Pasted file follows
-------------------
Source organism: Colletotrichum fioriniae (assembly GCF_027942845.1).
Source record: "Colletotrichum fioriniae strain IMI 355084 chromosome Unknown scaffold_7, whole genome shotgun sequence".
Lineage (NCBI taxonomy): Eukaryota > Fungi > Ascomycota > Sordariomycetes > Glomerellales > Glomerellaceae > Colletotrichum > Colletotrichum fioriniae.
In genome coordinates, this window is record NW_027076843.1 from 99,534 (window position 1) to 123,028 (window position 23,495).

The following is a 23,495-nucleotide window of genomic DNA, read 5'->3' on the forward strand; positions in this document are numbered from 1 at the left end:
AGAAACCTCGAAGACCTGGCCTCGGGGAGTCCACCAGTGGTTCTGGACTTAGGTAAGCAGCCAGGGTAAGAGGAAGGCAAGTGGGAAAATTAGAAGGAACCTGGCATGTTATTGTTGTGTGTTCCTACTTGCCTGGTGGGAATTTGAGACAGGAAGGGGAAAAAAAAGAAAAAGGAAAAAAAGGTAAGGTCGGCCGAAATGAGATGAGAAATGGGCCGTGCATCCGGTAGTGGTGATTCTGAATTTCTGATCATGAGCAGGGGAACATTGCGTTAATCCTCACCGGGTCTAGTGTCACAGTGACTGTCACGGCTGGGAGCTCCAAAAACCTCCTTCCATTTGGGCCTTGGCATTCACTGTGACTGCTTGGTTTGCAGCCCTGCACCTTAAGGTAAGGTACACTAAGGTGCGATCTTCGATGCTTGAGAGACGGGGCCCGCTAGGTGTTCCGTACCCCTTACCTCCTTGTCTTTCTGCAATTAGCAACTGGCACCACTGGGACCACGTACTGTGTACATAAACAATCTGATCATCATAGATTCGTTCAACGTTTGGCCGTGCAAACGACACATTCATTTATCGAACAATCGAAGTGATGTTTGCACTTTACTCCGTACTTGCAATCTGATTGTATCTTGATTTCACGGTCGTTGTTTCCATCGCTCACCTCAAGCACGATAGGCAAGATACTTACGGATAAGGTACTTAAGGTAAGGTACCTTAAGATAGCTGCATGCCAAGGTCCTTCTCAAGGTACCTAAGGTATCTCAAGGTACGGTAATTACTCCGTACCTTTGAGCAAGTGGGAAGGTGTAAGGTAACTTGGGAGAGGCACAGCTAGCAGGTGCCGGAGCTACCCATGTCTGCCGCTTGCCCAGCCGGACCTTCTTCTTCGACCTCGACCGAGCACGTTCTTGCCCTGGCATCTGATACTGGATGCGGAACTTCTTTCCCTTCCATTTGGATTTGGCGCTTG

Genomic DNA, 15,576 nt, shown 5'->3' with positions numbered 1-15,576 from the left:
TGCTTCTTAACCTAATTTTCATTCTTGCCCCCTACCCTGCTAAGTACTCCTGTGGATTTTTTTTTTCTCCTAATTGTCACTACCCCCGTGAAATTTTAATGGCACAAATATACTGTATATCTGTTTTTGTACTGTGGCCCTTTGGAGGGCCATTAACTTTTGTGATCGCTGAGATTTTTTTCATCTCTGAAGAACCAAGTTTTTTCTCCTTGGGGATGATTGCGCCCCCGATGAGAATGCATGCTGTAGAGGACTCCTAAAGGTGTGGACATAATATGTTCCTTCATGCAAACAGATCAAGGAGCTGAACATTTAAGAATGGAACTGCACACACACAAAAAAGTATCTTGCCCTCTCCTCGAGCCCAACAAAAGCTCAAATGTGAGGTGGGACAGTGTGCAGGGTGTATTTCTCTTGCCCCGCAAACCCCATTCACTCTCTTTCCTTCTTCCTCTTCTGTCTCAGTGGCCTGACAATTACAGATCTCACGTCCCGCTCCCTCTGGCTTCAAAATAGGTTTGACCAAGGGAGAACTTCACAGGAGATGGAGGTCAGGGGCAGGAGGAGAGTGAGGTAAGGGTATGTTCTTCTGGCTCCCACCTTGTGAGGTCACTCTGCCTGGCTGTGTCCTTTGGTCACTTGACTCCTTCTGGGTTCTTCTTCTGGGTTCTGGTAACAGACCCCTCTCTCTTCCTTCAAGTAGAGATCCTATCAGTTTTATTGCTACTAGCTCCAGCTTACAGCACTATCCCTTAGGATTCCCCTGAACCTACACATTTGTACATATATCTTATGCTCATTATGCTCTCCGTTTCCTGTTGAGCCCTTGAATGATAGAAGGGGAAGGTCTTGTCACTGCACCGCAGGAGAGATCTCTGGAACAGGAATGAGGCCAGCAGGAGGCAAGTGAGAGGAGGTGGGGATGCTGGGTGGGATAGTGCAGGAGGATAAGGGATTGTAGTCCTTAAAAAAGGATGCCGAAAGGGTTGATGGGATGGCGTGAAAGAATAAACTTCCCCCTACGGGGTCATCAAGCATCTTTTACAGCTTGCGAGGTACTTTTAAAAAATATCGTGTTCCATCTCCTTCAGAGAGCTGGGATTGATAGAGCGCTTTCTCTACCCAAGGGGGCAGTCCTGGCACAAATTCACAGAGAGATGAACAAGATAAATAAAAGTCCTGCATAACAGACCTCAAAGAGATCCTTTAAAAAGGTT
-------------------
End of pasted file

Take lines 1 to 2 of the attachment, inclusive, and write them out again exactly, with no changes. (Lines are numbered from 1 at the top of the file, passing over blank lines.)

Source organism: Colletotrichum fioriniae (assembly GCF_027942845.1).
Source record: "Colletotrichum fioriniae strain IMI 355084 chromosome Unknown scaffold_7, whole genome shotgun sequence".